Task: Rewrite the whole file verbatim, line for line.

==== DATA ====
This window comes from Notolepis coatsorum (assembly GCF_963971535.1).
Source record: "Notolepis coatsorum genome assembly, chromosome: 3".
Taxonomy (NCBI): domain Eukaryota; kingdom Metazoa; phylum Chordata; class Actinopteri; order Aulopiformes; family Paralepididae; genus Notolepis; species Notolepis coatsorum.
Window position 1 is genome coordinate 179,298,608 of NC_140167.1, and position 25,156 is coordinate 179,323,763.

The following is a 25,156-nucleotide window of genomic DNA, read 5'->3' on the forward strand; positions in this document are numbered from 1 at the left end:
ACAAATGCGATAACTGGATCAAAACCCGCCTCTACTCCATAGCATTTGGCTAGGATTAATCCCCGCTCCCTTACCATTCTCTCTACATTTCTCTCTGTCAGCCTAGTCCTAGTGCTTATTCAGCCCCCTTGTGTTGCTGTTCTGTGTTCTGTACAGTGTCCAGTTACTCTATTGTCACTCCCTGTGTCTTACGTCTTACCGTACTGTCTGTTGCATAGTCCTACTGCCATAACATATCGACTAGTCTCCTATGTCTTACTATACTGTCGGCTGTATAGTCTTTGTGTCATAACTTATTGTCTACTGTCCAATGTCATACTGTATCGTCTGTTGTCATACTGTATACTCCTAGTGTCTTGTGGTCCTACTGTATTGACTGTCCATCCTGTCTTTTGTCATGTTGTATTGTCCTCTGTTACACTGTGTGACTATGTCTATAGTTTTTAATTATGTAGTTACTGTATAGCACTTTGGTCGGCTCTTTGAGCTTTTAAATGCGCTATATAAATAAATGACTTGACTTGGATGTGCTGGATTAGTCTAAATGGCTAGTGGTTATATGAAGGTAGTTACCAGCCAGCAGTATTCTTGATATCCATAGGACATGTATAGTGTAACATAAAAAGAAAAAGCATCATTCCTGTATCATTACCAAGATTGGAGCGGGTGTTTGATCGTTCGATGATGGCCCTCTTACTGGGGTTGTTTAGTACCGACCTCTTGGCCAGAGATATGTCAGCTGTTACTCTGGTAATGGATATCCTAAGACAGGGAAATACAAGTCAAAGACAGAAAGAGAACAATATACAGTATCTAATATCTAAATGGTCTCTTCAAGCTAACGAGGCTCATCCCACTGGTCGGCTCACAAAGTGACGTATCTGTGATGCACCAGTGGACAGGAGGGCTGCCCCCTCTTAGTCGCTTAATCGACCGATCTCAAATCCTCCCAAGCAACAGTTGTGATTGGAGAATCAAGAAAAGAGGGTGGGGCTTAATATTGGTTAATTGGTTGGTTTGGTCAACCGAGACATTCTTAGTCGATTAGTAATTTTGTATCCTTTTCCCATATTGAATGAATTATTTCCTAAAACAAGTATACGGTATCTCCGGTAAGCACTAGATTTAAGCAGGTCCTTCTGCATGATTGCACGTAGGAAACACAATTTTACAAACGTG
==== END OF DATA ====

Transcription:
This window comes from Notolepis coatsorum (assembly GCF_963971535.1).
Source record: "Notolepis coatsorum genome assembly, chromosome: 3".
Taxonomy (NCBI): domain Eukaryota; kingdom Metazoa; phylum Chordata; class Actinopteri; order Aulopiformes; family Paralepididae; genus Notolepis; species Notolepis coatsorum.
Window position 1 is genome coordinate 179,298,608 of NC_140167.1, and position 25,156 is coordinate 179,323,763.

The following is a 25,156-nucleotide window of genomic DNA, read 5'->3' on the forward strand; positions in this document are numbered from 1 at the left end:
ACAAATGCGATAACTGGATCAAAACCCGCCTCTACTCCATAGCATTTGGCTAGGATTAATCCCCGCTCCCTTACCATTCTCTCTACATTTCTCTCTGTCAGCCTAGTCCTAGTGCTTATTCAGCCCCCTTGTGTTGCTGTTCTGTGTTCTGTACAGTGTCCAGTTACTCTATTGTCACTCCCTGTGTCTTACGTCTTACCGTACTGTCTGTTGCATAGTCCTACTGCCATAACATATCGACTAGTCTCCTATGTCTTACTATACTGTCGGCTGTATAGTCTTTGTGTCATAACTTATTGTCTACTGTCCAATGTCATACTGTATCGTCTGTTGTCATACTGTATACTCCTAGTGTCTTGTGGTCCTACTGTATTGACTGTCCATCCTGTCTTTTGTCATGTTGTATTGTCCTCTGTTACACTGTGTGACTATGTCTATAGTTTTTAATTATGTAGTTACTGTATAGCACTTTGGTCGGCTCTTTGAGCTTTTAAATGCGCTATATAAATAAATGACTTGACTTGGATGTGCTGGATTAGTCTAAATGGCTAGTGGTTATATGAAGGTAGTTACCAGCCAGCAGTATTCTTGATATCCATAGGACATGTATAGTGTAACATAAAAAGAAAAAGCATCATTCCTGTATCATTACCAAGATTGGAGCGGGTGTTTGATCGTTCGATGATGGCCCTCTTACTGGGGTTGTTTAGTACCGACCTCTTGGCCAGAGATATGTCAGCTGTTACTCTGGTAATGGATATCCTAAGACAGGGAAATACAAGTCAAAGACAGAAAGAGAACAATATACAGTATCTAATATCTAAATGGTCTCTTCAAGCTAACGAGGCTCATCCCACTGGTCGGCTCACAAAGTGACGTATCTGTGATGCACCAGTGGACAGGAGGGCTGCCCCCTCTTAGTCGCTTAATCGACCGATCTCAAATCCTCCCAAGCAACAGTTGTGATTGGAGAATCAAGAAAAGAGGGTGGGGCTTAATATTGGTTAATTGGTTGGTTTGGTCAACCGAGACATTCTTAGTCGATTAGTAATTTTGTATCCTTTTCCCATATTGAATGAATTATTTCCTAAAACAAGTATACGGTATCTCCGGTAAGCACTAGATTTAAGCAGGTCCTTCTGCATGATTGCACGTAGGAAACACAATTTTACAAACGTG